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Rheumatoid Arthritis - Cause

The cause of rheumatoid arthritis (RA) is not fully understood. Genes play a role, but experts don't know exactly what that role is. For most people with RA, the disease doesn't run in their families and they don't pass it along to their children. One or more genes may make it more likely that the body's immune system will attack the tissues of the joints. This immune response may also be triggered by bacteria, a virus, or some other foreign substance.

Other causes of joint pain include osteoarthritis, lupus, and gout.

Recommended Related to Rheumatoid Arthritis

NSAIDs for Rheumatoid Arthritis

NSAIDs -- or nonsteroidal anti-inflammatory drugs -- are commonly used to treat rheumatoid arthritis (RA). NSAIDs help manage the chronic pain, inflammation, and swelling associated with RA. NSAIDs do not slow RA progression. NSAIDs are usually used along with other RA medications, such as methotrexate or biologics. These more potent drugs also help prevent further joint damage.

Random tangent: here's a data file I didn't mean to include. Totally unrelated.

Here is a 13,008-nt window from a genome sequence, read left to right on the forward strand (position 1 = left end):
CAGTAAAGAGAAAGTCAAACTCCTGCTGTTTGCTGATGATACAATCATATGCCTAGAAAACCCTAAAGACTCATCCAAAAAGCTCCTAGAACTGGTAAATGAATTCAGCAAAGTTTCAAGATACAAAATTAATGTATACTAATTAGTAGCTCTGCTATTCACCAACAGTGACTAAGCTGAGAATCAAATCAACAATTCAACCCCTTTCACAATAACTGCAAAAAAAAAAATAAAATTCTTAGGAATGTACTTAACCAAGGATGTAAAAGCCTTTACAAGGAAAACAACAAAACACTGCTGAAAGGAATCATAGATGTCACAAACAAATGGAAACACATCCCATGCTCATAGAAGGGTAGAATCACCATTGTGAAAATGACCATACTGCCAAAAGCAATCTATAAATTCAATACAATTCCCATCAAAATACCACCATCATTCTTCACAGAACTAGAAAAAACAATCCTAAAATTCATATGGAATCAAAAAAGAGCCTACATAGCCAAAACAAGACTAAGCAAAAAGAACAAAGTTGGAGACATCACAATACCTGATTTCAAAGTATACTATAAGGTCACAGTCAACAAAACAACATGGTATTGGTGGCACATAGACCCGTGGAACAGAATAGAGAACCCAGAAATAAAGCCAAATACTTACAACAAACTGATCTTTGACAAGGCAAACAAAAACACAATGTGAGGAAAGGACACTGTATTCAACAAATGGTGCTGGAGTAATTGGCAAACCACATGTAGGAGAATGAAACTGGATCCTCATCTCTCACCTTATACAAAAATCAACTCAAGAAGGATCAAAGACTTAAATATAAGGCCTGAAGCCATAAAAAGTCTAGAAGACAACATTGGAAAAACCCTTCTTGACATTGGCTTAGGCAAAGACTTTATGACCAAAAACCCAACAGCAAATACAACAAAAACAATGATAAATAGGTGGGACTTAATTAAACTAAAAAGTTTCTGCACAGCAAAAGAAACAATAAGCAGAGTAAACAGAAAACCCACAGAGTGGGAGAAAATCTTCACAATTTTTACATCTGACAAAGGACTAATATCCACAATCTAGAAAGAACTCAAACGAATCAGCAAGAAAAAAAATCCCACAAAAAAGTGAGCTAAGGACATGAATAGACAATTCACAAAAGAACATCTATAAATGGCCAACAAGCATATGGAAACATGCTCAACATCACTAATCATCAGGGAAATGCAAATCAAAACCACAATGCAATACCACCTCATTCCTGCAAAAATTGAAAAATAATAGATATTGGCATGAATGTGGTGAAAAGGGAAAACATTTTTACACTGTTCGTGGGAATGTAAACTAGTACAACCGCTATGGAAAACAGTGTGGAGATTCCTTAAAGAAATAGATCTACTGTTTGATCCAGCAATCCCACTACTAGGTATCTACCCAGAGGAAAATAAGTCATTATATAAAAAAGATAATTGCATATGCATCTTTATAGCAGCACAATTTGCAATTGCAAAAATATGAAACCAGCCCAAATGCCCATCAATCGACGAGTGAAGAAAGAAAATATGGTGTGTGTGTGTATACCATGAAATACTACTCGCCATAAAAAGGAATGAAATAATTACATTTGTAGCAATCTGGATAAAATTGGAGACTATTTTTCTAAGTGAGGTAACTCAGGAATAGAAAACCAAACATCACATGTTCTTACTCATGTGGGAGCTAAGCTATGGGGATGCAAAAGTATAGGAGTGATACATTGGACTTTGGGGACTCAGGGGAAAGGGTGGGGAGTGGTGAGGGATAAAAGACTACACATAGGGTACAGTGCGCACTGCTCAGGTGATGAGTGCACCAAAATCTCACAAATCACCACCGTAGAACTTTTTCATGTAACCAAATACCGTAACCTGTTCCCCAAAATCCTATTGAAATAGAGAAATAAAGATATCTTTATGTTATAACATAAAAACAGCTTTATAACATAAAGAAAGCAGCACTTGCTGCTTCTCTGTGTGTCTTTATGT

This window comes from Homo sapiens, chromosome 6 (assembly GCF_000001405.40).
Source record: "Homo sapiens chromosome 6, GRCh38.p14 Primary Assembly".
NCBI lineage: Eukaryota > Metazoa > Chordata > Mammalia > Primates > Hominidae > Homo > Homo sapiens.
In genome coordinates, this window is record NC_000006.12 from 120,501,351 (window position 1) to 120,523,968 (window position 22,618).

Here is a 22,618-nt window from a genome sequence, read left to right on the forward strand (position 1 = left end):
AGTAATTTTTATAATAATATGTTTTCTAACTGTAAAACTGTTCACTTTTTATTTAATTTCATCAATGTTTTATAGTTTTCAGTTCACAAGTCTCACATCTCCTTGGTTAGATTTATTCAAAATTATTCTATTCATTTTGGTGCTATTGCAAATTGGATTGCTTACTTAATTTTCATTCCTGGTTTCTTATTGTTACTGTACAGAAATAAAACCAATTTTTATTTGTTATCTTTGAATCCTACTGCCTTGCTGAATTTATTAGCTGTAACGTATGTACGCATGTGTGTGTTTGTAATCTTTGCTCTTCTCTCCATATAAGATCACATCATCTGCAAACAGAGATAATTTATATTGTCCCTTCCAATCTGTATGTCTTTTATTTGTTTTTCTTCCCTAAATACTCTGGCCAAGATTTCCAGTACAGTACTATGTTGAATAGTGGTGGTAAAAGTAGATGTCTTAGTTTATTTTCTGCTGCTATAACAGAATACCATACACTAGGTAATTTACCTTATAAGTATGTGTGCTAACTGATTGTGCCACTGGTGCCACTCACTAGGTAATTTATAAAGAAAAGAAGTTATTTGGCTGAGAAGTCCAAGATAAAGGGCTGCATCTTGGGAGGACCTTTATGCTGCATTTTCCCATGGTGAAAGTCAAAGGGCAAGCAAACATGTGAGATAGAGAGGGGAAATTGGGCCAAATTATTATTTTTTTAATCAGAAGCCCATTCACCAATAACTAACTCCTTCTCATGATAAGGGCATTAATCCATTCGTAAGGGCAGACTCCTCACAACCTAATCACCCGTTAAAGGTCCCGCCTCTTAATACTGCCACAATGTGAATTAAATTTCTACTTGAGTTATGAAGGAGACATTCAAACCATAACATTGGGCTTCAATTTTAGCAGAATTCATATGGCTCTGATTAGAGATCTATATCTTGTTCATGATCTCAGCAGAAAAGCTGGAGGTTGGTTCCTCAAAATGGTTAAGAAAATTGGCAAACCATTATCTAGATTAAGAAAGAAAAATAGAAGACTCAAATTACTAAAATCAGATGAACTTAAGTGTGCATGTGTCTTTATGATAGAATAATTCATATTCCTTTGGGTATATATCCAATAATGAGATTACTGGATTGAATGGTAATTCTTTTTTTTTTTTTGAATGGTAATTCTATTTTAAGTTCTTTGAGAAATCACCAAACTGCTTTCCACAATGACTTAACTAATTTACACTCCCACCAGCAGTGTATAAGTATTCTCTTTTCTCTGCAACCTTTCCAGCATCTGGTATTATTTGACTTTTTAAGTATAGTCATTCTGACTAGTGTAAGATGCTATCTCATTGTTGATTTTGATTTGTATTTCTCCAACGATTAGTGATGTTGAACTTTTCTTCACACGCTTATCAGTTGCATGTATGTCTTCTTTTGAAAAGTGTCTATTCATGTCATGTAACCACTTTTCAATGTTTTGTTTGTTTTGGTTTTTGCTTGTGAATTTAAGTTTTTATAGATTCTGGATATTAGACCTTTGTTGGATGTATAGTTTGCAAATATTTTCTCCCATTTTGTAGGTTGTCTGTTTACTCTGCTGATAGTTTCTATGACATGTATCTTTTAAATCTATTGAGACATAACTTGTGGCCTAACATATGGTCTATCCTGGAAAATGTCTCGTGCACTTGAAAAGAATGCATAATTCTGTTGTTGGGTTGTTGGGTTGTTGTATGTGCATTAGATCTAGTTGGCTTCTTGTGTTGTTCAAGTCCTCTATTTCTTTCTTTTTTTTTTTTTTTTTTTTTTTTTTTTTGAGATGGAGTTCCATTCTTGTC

Read the NSAIDs for Rheumatoid Arthritis article > >

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WebMD Medical Reference from Healthwise

Last Updated: February 08, 2013
This information is not intended to replace the advice of a doctor. Healthwise disclaims any liability for the decisions you make based on this information.
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